Next, in step 535, testing module 145 determines whether one or more further code files 135 remain to be validated. If so, process 500 returns to step 505. Otherwise, process 500 ends following step 535.

Computing devices such as computer 110 may employ any of a number of computer operating systems, including, but by no means limited to, versions and/or varieties of the Microsoft Windows® operating system, the Unix operating system (e.g., the Solaris® operating system distributed by Sun Microsystems of Menlo Park, Calif.), the AIX UNIX operating system distributed by International Business Machines (IBM) of Armonk, N.Y., and the Linux operating system. In one implementation, computer 110 is a mainframe computer sold by IBM, and uses IBM's z/OS operating system. Computing devices in general may include any one of a number of computing devices, including, without limitation, a computer workstation, a desktop, notebook, laptop, or handheld computer, or some other computing device.

Computing devices such as computer 110, IPG server 130, etc., generally each include instructions executable by one or more computing devices such as those listed above. Computer-executable instructions may be compiled or interpreted from computer programs created using a variety of programming languages and/or technologies, including, without limitation, and either alone or in combination, Java™, C, C++, Visual Basic, Java Script, Perl, etc. In general, a processor (e.g., a microprocessor) receives instructions, e.g., from a memory, a computer-readable medium, etc., and executes these instructions, thereby performing one or more processes, including one or more of the processes described herein. Such instructions and other data may be stored and transmitted using a variety of computer-readable media. A file in a computing device is generally a collection of data stored on a computer readable medium, such as a storage medium, a random access memory, etc.

A computer-readable medium includes any medium that participates in providing data (e.g., instructions), which may be read by a computer. Such a medium may take many forms, including, but not limited to, non-volatile media, volatile media, etc. Non-volatile media include, for example, optical or magnetic disks and other persistent memory. Volatile media include dynamic random access memory (DRAM), which typically constitutes a main memory. Common forms of computer-readable media include, for example, a floppy disk, a flexible disk, hard disk, magnetic tape, any other magnetic medium, a CD-ROM, DVD, any other optical medium, punch cards, paper tape, any other physical medium with patterns of holes, a RAM, a PROM, an EPROM, a FLASH-EEPROM, any other memory chip or cartridge, or any other medium from which a computer can read.

Databases or data stores described herein may include various kinds of mechanisms for storing, accessing, and retrieving various kinds of data, including a hierarchical database, a set of files in a file system, an application database in a proprietary format, a relational database management system (RDBMS), etc. Each such database or data store is generally included within a computing device employing a computer operating system such as one of those mentioned above, and are accessed via a network in any one or more of a variety of manners. A file system may be accessible from a computer operating system, and may include files stored in various formats. An RDBMS generally employs Structured Query Language (SQL) in addition to a language for creating, storing, editing, and executing stored procedures, such as the PL/SQL language mentioned above. Database 115 may be any of a variety of known RDBMS packages, including IBMS DB2, or the RDBMS provided by Oracle Corporation of Redwood Shores, Calif.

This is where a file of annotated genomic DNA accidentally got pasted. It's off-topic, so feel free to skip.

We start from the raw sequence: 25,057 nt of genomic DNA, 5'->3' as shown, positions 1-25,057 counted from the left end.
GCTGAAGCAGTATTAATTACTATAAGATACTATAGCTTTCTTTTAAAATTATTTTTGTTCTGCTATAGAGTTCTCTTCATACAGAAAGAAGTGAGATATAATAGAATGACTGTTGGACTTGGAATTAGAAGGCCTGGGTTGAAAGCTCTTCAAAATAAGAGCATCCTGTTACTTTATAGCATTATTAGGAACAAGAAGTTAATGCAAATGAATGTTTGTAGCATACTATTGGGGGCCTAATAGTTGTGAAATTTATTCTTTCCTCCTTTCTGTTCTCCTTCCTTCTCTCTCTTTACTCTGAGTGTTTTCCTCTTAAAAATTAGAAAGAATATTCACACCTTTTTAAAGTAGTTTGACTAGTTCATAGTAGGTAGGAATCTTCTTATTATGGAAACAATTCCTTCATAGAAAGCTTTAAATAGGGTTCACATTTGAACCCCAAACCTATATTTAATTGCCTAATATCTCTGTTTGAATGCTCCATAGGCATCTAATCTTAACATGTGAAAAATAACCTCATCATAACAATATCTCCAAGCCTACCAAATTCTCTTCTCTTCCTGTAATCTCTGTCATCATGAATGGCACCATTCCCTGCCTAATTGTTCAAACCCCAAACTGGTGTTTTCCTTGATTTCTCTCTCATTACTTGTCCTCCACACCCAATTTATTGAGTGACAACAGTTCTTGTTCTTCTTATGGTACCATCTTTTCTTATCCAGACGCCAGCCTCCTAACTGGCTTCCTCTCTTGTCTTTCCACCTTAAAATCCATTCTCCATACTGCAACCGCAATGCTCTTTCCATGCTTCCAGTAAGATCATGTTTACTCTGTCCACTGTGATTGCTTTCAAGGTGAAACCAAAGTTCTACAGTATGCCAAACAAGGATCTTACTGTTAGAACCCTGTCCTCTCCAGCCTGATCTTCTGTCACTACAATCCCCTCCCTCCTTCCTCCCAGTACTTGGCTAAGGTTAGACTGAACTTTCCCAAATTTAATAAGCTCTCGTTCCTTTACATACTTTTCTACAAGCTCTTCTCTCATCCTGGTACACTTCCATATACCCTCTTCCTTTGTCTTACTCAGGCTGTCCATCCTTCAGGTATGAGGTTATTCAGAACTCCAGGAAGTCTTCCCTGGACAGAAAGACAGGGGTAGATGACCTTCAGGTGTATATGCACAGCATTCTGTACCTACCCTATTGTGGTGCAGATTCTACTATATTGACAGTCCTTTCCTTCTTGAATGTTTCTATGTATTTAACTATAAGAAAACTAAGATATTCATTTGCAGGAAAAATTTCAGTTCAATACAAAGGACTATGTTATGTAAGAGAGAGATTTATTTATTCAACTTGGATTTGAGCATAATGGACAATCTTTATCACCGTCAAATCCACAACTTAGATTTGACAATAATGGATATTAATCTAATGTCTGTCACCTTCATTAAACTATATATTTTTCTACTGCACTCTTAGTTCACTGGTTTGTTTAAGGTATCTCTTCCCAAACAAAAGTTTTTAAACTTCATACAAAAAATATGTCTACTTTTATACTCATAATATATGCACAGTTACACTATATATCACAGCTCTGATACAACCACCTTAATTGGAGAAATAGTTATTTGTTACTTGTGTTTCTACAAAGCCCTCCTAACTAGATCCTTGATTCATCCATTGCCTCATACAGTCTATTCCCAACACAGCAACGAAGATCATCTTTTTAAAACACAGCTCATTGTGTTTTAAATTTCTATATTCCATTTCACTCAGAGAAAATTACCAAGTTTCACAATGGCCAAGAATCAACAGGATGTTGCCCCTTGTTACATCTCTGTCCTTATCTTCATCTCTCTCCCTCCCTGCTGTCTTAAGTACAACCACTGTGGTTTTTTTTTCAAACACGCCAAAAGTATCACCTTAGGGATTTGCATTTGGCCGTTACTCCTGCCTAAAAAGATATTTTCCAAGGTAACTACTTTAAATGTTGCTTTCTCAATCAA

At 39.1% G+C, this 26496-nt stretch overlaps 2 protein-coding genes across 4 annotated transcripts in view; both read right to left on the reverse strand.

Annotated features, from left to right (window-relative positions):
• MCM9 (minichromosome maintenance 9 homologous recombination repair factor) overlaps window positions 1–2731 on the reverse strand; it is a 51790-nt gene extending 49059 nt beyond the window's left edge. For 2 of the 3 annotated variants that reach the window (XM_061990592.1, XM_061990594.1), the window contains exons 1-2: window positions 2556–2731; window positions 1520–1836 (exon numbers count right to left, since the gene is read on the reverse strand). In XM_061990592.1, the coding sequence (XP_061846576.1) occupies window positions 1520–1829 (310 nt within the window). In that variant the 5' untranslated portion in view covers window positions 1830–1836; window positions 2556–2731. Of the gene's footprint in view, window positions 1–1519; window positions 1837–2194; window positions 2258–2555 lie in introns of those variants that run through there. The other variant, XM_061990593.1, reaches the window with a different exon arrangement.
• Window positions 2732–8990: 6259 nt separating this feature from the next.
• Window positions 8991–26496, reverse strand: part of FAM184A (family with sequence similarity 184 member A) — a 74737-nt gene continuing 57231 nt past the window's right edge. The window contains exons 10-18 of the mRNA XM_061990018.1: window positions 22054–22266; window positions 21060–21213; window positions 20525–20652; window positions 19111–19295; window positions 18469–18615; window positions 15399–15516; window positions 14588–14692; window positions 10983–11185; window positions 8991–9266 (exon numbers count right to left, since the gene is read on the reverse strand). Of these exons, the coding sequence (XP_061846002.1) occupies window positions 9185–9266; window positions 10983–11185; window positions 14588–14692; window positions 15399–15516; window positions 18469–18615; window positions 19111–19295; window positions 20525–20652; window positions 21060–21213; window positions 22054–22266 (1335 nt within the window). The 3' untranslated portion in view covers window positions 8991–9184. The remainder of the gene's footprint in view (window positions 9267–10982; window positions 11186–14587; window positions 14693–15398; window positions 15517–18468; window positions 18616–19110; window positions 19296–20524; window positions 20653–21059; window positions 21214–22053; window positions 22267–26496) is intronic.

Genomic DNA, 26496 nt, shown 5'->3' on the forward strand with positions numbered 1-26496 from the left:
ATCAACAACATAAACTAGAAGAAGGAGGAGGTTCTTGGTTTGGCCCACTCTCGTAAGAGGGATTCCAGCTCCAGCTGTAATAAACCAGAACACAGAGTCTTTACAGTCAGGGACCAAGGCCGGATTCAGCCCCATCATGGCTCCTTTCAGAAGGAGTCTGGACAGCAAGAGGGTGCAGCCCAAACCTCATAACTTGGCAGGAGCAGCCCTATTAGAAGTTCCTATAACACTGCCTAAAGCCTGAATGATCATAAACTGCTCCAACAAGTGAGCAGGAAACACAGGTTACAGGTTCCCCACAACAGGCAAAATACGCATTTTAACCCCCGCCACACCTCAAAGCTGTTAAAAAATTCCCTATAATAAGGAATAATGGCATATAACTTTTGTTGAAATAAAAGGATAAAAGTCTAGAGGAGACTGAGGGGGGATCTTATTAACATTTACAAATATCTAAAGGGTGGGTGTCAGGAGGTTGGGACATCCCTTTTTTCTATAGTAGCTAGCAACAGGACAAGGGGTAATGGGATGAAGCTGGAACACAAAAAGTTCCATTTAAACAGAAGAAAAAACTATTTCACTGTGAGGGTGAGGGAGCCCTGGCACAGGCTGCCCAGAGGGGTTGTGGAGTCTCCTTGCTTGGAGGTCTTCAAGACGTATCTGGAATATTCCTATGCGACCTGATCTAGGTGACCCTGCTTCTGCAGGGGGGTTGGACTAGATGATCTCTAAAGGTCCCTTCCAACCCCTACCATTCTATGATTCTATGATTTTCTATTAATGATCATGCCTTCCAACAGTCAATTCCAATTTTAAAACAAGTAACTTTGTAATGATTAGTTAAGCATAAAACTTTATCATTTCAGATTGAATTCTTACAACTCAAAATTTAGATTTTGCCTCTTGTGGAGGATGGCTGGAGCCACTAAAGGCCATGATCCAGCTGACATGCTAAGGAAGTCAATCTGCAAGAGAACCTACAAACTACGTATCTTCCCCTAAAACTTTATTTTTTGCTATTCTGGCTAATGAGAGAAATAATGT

With regard to the processes, systems, methods, heuristics, etc. described herein, it should be understood that, although the steps of such processes, etc. have been described as occurring according to a certain ordered sequence, such processes could be practiced with the described steps performed in an order other than the order described herein. It further should be understood that certain steps could be performed simultaneously, that other steps could be added, or that certain steps described herein could be omitted. In other words, the descriptions of processes herein are provided for the purpose of illustrating certain embodiments, and should in no way be construed so as to limit the claimed invention.

Accordingly, it is to be understood that the above description is intended to be illustrative and not restrictive. Many embodiments and applications other than the examples provided would be apparent to those of skill in the art upon reading the above description. The scope of the invention should be determined, not with reference to the above description, but should instead be determined with reference to the appended claims, along with the full scope of equivalents to which such claims are entitled. It is anticipated and intended that future developments will occur in the arts discussed herein, and that the disclosed systems and methods will be incorporated into such future embodiments. In sum, it should be understood that the invention is capable of modification and variation and is limited only by the following claims.

All terms used in the claims are intended to be given their broadest reasonable constructions and their ordinary meanings as understood by those skilled in the art unless an explicit indication to the contrary in made herein. In particular, use of the singular articles such as “a,” “the,” “said,” etc. should be read to recite one or more of the indicated elements unless a claim recites an explicit limitation to the contrary.